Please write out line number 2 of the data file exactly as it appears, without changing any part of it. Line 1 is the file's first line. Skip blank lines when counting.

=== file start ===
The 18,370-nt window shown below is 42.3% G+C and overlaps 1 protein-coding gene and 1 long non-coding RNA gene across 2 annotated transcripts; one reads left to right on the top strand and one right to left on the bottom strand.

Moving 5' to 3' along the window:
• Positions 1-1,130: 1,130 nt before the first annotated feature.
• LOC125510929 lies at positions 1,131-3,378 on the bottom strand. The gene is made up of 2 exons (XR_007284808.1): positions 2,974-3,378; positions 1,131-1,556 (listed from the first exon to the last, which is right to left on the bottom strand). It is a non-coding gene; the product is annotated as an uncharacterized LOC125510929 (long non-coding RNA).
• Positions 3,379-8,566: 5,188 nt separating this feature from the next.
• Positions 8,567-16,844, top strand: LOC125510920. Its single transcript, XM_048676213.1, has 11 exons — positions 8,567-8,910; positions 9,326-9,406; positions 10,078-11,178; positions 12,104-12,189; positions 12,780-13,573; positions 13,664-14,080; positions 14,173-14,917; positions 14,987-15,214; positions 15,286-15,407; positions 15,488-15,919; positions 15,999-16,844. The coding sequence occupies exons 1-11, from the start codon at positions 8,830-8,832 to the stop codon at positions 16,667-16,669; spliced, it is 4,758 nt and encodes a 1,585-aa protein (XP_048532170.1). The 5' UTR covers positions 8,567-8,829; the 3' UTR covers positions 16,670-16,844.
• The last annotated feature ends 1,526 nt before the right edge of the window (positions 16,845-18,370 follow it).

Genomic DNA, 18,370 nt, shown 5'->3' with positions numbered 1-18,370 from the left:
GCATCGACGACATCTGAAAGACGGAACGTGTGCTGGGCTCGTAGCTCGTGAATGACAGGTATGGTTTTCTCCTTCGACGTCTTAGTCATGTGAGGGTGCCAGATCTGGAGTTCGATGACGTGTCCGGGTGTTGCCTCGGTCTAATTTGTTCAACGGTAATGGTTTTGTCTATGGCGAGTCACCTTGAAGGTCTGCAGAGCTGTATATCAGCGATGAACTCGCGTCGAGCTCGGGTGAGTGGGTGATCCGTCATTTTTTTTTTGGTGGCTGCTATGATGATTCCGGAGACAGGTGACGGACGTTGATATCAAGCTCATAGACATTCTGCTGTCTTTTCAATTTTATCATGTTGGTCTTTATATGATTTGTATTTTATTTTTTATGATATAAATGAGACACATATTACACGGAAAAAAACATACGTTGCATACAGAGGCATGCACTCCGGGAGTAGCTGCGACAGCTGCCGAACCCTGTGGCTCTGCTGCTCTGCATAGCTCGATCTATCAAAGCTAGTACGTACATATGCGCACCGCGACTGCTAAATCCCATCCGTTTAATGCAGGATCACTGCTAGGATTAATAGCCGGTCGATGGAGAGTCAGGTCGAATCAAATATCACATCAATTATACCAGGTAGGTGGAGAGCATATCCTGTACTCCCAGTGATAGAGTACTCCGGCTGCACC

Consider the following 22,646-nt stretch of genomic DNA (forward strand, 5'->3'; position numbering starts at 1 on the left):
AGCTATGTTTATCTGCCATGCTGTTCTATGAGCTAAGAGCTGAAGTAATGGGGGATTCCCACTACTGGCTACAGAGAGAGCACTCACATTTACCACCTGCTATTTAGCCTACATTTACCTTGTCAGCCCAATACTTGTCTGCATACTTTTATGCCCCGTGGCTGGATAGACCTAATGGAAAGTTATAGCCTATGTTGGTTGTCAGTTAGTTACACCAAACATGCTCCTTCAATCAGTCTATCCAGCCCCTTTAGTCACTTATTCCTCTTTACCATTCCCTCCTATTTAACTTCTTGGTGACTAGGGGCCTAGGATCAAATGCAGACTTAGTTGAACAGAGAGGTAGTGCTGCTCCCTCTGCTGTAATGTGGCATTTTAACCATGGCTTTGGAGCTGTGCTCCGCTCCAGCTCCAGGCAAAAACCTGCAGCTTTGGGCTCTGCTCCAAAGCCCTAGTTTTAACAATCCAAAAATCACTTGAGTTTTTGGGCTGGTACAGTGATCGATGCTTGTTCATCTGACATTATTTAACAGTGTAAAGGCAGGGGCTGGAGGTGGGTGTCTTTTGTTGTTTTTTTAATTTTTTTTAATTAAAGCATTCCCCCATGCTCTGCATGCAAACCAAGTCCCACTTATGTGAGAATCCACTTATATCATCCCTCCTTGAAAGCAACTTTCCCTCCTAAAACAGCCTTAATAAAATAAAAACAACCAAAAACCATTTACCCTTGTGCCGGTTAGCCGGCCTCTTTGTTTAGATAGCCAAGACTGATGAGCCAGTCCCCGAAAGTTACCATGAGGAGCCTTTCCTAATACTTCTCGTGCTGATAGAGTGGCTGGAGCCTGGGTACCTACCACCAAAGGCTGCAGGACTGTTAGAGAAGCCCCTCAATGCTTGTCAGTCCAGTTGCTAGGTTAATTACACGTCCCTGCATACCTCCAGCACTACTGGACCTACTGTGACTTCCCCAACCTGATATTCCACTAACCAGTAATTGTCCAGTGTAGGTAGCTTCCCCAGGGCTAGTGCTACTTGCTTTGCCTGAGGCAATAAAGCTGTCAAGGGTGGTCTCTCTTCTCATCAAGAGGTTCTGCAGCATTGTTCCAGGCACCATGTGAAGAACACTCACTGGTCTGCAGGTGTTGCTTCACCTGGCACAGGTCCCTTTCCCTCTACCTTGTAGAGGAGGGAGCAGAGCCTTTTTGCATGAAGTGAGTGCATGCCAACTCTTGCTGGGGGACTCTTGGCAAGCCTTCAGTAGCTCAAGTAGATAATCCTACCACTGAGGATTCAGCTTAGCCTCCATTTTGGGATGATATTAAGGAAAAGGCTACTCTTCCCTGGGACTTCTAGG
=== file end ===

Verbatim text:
Moving 5' to 3' along the window: